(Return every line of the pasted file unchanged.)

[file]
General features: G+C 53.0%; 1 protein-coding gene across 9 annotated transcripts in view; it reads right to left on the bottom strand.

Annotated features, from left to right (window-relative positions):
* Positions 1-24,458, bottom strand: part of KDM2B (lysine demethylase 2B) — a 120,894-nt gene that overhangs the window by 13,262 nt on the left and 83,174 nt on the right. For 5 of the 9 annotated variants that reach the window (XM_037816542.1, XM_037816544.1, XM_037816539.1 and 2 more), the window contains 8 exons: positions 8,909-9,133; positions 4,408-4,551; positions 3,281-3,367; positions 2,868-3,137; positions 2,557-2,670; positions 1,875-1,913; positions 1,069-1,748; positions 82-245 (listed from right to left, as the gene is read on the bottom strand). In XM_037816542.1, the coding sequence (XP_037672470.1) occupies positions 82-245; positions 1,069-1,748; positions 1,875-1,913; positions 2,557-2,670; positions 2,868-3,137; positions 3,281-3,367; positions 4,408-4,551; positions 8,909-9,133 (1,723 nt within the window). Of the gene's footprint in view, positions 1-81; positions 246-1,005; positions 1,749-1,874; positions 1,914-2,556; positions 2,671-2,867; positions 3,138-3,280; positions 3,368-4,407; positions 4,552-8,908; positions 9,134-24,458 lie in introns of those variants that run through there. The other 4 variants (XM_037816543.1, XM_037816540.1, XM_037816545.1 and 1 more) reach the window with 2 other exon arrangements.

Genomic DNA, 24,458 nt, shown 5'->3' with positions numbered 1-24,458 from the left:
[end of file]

General features: G+C 53.0%; 1 protein-coding gene across 9 annotated transcripts in view; it reads right to left on the bottom strand.

Annotated features, from left to right (window-relative positions):
* Positions 1-24,458, bottom strand: part of KDM2B (lysine demethylase 2B) — a 120,894-nt gene that overhangs the window by 13,262 nt on the left and 83,174 nt on the right. For 5 of the 9 annotated variants that reach the window (XM_037816542.1, XM_037816544.1, XM_037816539.1 and 2 more), the window contains 8 exons: positions 8,909-9,133; positions 4,408-4,551; positions 3,281-3,367; positions 2,868-3,137; positions 2,557-2,670; positions 1,875-1,913; positions 1,069-1,748; positions 82-245 (listed from right to left, as the gene is read on the bottom strand). In XM_037816542.1, the coding sequence (XP_037672470.1) occupies positions 82-245; positions 1,069-1,748; positions 1,875-1,913; positions 2,557-2,670; positions 2,868-3,137; positions 3,281-3,367; positions 4,408-4,551; positions 8,909-9,133 (1,723 nt within the window). Of the gene's footprint in view, positions 1-81; positions 246-1,005; positions 1,749-1,874; positions 1,914-2,556; positions 2,671-2,867; positions 3,138-3,280; positions 3,368-4,407; positions 4,552-8,908; positions 9,134-24,458 lie in introns of those variants that run through there. The other 4 variants (XM_037816543.1, XM_037816540.1, XM_037816545.1 and 1 more) reach the window with 2 other exon arrangements.

Genomic DNA, 24,458 nt, shown 5'->3' with positions numbered 1-24,458 from the left: